Police are investigating if the drug GBL led to the death of two people in separate incidents in Birmingham at the weekend.
Police were called to the Roundabout, in Northfield, on Saturday night following a call from ambulance crews, who were treating three people who needed urgent medical help.
A 28-year-old woman was found collapsed at the scene and received emergency treatment, but later died in hospital.
A post-mortem is due to take place to establish the cause of death.
Two other men were also found collapsed at the address and were also taken to hospital for emergency treatment. Both have now been discharged.
Officers believe there may have been a number of people at a party during the evening and are appealing for anyone with information to contact police.
Following a number of statements taken, police are investigating whether a controlled substance, known as GBL, was taken by members of the party.
Police are also investigating the death of a man in a separate incident on Saturday in Birmingham city centre.
The 24-year-old was found dead an address in Brindley Drive, Birmingham, at around 1.15pm. A post-mortem and toxicology tests are due to take place.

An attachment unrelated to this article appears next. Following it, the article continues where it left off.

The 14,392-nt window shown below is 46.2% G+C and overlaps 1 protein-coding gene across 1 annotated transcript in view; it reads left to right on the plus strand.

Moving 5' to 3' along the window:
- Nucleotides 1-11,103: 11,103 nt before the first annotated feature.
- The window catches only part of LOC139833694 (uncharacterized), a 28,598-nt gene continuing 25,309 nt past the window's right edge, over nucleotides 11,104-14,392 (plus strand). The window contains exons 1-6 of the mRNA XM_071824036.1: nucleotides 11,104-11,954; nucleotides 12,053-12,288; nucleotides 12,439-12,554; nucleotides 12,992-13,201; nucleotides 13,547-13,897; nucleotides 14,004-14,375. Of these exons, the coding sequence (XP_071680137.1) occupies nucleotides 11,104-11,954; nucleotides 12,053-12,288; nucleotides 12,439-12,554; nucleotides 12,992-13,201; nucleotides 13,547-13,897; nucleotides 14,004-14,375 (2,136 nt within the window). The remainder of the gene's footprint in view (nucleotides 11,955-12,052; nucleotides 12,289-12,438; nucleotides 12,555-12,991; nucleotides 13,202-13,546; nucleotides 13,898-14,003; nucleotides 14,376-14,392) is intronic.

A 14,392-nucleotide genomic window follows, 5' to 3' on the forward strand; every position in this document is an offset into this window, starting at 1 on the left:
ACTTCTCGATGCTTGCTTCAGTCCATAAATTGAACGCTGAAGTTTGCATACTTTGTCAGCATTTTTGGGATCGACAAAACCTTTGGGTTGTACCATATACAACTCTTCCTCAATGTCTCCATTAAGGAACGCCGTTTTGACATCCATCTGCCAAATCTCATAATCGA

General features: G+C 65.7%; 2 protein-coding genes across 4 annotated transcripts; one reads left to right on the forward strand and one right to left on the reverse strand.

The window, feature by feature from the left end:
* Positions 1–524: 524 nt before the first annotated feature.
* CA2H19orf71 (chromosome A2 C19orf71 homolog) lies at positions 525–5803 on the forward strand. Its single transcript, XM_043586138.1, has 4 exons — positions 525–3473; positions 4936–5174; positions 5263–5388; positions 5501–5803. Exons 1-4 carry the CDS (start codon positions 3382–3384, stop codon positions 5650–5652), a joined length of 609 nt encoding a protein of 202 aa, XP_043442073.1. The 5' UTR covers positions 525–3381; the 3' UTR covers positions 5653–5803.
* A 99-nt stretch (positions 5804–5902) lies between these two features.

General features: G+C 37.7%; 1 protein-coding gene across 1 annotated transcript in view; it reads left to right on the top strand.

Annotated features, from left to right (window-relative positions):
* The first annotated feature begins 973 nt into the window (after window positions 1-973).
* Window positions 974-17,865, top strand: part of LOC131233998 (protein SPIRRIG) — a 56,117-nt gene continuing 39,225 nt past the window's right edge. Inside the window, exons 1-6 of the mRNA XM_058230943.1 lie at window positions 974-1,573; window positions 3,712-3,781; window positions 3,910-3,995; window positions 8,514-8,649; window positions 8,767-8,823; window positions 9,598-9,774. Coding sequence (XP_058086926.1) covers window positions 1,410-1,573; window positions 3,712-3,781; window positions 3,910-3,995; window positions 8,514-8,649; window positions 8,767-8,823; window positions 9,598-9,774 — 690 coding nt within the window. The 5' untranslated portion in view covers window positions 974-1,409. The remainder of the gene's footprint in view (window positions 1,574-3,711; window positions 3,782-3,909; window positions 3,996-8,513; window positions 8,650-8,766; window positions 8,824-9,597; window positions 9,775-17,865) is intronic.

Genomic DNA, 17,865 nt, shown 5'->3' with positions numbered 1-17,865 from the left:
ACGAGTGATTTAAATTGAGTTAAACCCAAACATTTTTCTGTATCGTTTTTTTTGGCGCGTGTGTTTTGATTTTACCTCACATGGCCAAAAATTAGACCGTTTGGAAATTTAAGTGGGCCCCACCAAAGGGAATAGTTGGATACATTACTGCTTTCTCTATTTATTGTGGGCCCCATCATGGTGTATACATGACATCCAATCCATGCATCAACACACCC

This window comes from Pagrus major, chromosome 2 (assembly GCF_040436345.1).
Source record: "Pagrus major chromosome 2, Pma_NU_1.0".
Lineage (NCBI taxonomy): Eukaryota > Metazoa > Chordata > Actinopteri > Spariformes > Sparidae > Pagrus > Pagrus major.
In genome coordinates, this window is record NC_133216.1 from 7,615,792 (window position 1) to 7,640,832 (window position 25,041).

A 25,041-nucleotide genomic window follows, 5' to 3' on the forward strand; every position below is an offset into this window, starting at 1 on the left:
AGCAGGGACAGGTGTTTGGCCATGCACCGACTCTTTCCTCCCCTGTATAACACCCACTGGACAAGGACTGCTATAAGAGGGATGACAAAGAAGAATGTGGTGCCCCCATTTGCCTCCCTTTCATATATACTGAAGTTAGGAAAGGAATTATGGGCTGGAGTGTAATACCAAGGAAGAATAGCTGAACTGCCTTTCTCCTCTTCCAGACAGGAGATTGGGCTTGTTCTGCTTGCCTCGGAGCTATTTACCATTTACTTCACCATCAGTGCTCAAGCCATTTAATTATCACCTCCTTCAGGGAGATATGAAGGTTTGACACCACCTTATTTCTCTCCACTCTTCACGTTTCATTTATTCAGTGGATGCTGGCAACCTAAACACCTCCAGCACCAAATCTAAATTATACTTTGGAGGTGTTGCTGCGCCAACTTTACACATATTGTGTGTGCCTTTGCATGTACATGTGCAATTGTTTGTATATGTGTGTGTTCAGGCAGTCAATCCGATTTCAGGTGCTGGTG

Detective Inspector Andy Hawkins, from Force CID, said: "A post-mortem, including a toxicological examination, will be undertaken to establish the cause of death in both incidents. We are appealing for anyone with information to contact us."
He said: "We believe that the controlled substance Gamma-Butyrolactone, or GBL, the base solvent to a number of alloy wheel cleaners, super glue removers and paint strippers, may have been used as a drug at the gathering at the address in Northfield.
"We are appealing for anyone who may have any information to contact us."
Barry Eveleigh, Lead Commissioner for Drug Treatment for the Birmingham Drug and Alcohol Action Team, said: "GBL is a dangerous drug, closely related to GHB.
"Taking GBL or GHB puts users at significant risk of unconsciousness, coma or even death.
"As both drugs have a sedative effect and can make users feel very sleepy, they have also been linked to drug assisted sexual assault."
GBL is closely related to the banned substance GHB (gamma-hydroxybutyric acid). Once GBL is consumed, the body converts GBL to GHB which leads to dizziness, nausea, vomiting, headache, sore throat, confusion, numbness and blurred vision. GBL can be found in nail varnish and alloy wheel cleaner and is a Class C drug. It is still legal, but there are restrictions. GBL is a chemical that has widespread legitimate uses (for example, in nail polish, paints and as industrial solvents) but are also misused. It is of the Class C drug gamma-hydroxybutyrate (GHB), meaning that when either substance is ingested it is rapidly converted to GHB.